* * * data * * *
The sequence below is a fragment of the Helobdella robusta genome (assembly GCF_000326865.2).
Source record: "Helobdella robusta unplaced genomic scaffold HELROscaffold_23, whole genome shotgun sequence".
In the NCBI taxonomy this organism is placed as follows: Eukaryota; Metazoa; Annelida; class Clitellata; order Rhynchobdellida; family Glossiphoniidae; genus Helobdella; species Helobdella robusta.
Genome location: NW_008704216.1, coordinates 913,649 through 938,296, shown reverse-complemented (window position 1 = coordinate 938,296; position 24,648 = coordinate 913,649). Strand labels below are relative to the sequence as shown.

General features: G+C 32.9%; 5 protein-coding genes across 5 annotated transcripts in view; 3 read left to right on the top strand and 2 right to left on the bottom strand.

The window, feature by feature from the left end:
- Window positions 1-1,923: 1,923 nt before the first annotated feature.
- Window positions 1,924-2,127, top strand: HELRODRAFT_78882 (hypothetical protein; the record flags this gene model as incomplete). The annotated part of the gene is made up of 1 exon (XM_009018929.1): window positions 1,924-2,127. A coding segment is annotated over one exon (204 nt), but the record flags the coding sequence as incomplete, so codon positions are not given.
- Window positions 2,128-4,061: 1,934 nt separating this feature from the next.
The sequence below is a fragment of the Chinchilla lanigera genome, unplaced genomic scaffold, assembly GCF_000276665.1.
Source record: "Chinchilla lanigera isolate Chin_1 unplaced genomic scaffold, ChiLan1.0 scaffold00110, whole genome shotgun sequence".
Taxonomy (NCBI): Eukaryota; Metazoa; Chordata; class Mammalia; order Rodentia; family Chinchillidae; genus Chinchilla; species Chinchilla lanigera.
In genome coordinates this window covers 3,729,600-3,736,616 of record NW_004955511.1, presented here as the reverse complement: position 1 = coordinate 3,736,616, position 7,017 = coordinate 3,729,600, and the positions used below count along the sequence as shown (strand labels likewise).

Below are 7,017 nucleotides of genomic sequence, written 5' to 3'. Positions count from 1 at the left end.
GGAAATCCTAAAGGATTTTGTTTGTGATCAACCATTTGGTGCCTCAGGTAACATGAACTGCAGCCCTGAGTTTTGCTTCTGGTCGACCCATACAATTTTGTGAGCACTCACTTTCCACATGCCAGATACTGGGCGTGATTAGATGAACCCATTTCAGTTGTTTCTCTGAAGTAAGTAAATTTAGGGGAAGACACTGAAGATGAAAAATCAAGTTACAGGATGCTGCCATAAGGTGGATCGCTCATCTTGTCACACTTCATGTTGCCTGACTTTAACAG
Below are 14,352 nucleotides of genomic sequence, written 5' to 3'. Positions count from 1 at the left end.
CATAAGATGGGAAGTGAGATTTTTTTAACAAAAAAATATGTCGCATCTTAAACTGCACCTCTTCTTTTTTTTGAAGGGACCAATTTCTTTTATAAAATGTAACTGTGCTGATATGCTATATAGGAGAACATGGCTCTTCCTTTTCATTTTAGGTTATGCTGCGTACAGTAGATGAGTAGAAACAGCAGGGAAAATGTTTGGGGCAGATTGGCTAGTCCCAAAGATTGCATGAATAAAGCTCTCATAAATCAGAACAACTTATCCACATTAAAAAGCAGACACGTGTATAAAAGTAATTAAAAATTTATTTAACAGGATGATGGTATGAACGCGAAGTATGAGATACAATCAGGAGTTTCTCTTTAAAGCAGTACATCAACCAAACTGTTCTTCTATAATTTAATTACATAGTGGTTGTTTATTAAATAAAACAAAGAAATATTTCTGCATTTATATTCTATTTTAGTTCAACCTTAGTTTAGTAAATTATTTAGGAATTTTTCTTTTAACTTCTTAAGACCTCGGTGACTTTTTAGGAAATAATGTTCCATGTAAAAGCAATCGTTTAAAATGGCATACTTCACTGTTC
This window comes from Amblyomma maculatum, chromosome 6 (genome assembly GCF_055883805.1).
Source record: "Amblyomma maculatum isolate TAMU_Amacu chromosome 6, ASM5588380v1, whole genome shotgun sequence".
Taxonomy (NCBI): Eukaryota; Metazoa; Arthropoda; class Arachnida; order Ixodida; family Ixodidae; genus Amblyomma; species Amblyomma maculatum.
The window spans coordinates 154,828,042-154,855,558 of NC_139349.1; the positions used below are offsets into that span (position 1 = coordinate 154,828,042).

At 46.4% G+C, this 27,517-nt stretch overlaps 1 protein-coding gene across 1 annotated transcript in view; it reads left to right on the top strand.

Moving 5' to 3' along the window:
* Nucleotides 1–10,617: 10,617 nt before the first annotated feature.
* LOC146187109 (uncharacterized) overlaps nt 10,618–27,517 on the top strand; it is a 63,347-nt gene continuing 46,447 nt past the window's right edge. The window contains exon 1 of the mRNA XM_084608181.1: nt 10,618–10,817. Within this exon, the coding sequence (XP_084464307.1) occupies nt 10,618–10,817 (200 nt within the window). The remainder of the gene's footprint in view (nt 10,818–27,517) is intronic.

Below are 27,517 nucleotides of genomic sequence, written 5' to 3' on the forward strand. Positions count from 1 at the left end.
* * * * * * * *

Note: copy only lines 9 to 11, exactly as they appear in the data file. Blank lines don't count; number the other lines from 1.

- Window positions 2,128-4,061: 1,934 nt separating this feature from the next.
The sequence below is a fragment of the Chinchilla lanigera genome, unplaced genomic scaffold, assembly GCF_000276665.1.
Source record: "Chinchilla lanigera isolate Chin_1 unplaced genomic scaffold, ChiLan1.0 scaffold00110, whole genome shotgun sequence".